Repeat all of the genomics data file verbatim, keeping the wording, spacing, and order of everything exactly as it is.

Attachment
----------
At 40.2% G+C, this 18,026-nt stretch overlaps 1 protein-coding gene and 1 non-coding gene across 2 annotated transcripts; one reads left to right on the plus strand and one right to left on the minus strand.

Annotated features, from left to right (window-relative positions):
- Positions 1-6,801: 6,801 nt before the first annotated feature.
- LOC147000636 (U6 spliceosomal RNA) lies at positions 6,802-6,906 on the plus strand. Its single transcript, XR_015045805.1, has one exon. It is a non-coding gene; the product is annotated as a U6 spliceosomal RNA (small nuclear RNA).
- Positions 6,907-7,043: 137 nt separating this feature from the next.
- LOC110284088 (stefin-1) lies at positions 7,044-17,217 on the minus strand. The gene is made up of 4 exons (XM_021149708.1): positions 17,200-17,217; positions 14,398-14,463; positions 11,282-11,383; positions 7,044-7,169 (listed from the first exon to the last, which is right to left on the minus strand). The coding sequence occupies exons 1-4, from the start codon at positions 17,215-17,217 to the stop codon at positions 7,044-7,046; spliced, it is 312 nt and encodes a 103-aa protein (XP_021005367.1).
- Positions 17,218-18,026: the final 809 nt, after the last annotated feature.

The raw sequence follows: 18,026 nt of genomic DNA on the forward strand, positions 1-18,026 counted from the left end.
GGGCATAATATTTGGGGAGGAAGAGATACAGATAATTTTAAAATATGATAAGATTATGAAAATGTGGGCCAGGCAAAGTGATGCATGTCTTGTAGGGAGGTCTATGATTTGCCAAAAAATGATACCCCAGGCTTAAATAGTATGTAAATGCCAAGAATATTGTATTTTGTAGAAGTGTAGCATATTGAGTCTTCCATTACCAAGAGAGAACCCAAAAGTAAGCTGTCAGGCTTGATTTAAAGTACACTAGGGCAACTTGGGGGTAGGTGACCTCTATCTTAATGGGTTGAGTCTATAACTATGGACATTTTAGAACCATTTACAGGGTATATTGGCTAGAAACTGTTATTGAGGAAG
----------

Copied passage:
At 40.2% G+C, this 18,026-nt stretch overlaps 1 protein-coding gene and 1 non-coding gene across 2 annotated transcripts; one reads left to right on the plus strand and one right to left on the minus strand.

Annotated features, from left to right (window-relative positions):
- Positions 1-6,801: 6,801 nt before the first annotated feature.
- LOC147000636 (U6 spliceosomal RNA) lies at positions 6,802-6,906 on the plus strand. Its single transcript, XR_015045805.1, has one exon. It is a non-coding gene; the product is annotated as a U6 spliceosomal RNA (small nuclear RNA).
- Positions 6,907-7,043: 137 nt separating this feature from the next.
- LOC110284088 (stefin-1) lies at positions 7,044-17,217 on the minus strand. The gene is made up of 4 exons (XM_021149708.1): positions 17,200-17,217; positions 14,398-14,463; positions 11,282-11,383; positions 7,044-7,169 (listed from the first exon to the last, which is right to left on the minus strand). The coding sequence occupies exons 1-4, from the start codon at positions 17,215-17,217 to the stop codon at positions 7,044-7,046; spliced, it is 312 nt and encodes a 103-aa protein (XP_021005367.1).
- Positions 17,218-18,026: the final 809 nt, after the last annotated feature.

The raw sequence follows: 18,026 nt of genomic DNA on the forward strand, positions 1-18,026 counted from the left end.
GGGCATAATATTTGGGGAGGAAGAGATACAGATAATTTTAAAATATGATAAGATTATGAAAATGTGGGCCAGGCAAAGTGATGCATGTCTTGTAGGGAGGTCTATGATTTGCCAAAAAATGATACCCCAGGCTTAAATAGTATGTAAATGCCAAGAATATTGTATTTTGTAGAAGTGTAGCATATTGAGTCTTCCATTACCAAGAGAGAACCCAAAAGTAAGCTGTCAGGCTTGATTTAAAGTACACTAGGGCAACTTGGGGGTAGGTGACCTCTATCTTAATGGGTTGAGTCTATAACTATGGACATTTTAGAACCATTTACAGGGTATATTGGCTAGAAACTGTTATTGAGGAAG